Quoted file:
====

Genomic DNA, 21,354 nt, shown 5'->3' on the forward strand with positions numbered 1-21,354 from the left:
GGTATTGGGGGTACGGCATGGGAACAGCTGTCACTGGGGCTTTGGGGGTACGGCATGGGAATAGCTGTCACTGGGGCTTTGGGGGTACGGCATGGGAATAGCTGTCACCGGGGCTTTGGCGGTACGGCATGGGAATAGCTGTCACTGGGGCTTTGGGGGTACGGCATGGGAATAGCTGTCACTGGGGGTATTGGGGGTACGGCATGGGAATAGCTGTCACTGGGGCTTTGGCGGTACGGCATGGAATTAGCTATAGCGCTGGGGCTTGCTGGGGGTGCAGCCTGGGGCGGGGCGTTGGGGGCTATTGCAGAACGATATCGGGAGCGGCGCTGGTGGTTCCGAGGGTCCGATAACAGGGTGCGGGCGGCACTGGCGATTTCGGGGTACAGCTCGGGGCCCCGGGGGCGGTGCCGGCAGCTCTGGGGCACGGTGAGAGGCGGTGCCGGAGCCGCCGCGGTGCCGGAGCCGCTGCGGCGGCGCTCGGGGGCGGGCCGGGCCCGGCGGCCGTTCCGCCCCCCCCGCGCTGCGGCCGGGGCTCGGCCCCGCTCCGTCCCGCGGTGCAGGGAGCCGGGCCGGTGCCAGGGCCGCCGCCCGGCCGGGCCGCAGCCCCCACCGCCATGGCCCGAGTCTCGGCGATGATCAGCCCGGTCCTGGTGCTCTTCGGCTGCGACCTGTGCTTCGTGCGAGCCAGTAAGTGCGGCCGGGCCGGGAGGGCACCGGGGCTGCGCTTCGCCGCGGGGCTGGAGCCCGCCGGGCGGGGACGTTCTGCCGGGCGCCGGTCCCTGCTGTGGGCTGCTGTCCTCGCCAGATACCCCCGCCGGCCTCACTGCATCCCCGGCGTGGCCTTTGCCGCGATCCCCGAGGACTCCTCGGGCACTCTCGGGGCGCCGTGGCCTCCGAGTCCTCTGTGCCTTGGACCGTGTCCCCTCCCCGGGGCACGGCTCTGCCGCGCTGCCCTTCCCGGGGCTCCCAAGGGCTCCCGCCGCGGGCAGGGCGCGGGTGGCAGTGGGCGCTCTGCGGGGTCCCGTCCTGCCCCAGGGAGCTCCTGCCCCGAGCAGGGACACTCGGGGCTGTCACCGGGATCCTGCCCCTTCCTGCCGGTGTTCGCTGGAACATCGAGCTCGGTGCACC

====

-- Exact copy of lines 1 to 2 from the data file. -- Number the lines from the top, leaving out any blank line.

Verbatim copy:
Genomic DNA, 21,354 nt, shown 5'->3' on the forward strand with positions numbered 1-21,354 from the left:
GGTATTGGGGGTACGGCATGGGAACAGCTGTCACTGGGGCTTTGGGGGTACGGCATGGGAATAGCTGTCACTGGGGCTTTGGGGGTACGGCATGGGAATAGCTGTCACCGGGGCTTTGGCGGTACGGCATGGGAATAGCTGTCACTGGGGCTTTGGGGGTACGGCATGGGAATAGCTGTCACTGGGGGTATTGGGGGTACGGCATGGGAATAGCTGTCACTGGGGCTTTGGCGGTACGGCATGGAATTAGCTATAGCGCTGGGGCTTGCTGGGGGTGCAGCCTGGGGCGGGGCGTTGGGGGCTATTGCAGAACGATATCGGGAGCGGCGCTGGTGGTTCCGAGGGTCCGATAACAGGGTGCGGGCGGCACTGGCGATTTCGGGGTACAGCTCGGGGCCCCGGGGGCGGTGCCGGCAGCTCTGGGGCACGGTGAGAGGCGGTGCCGGAGCCGCCGCGGTGCCGGAGCCGCTGCGGCGGCGCTCGGGGGCGGGCCGGGCCCGGCGGCCGTTCCGCCCCCCCCGCGCTGCGGCCGGGGCTCGGCCCCGCTCCGTCCCGCGGTGCAGGGAGCCGGGCCGGTGCCAGGGCCGCCGCCCGGCCGGGCCGCAGCCCCCACCGCCATGGCCCGAGTCTCGGCGATGATCAGCCCGGTCCTGGTGCTCTTCGGCTGCGACCTGTGCTTCGTGCGAGCCAGTAAGTGCGGCCGGGCCGGGAGGGCACCGGGGCTGCGCTTCGCCGCGGGGCTGGAGCCCGCCGGGCGGGGACGTTCTGCCGGGCGCCGGTCCCTGCTGTGGGCTGCTGTCCTCGCCAGATACCCCCGCCGGCCTCACTGCATCCCCGGCGTGGCCTTTGCCGCGATCCCCGAGGACTCCTCGGGCACTCTCGGGGCGCCGTGGCCTCCGAGTCCTCTGTGCCTTGGACCGTGTCCCCTCCCCGGGGCACGGCTCTGCCGCGCTGCCCTTCCCGGGGCTCCCAAGGGCTCCCGCCGCGGGCAGGGCGCGGGTGGCAGTGGGCGCTCTGCGGGGTCCCGTCCTGCCCCAGGGAGCTCCTGCCCCGAGCAGGGACACTCGGGGCTGTCACCGGGATCCTGCCCCTTCCTGCCGGTGTTCGCTGGAACATCGAGCTCGGTGCACC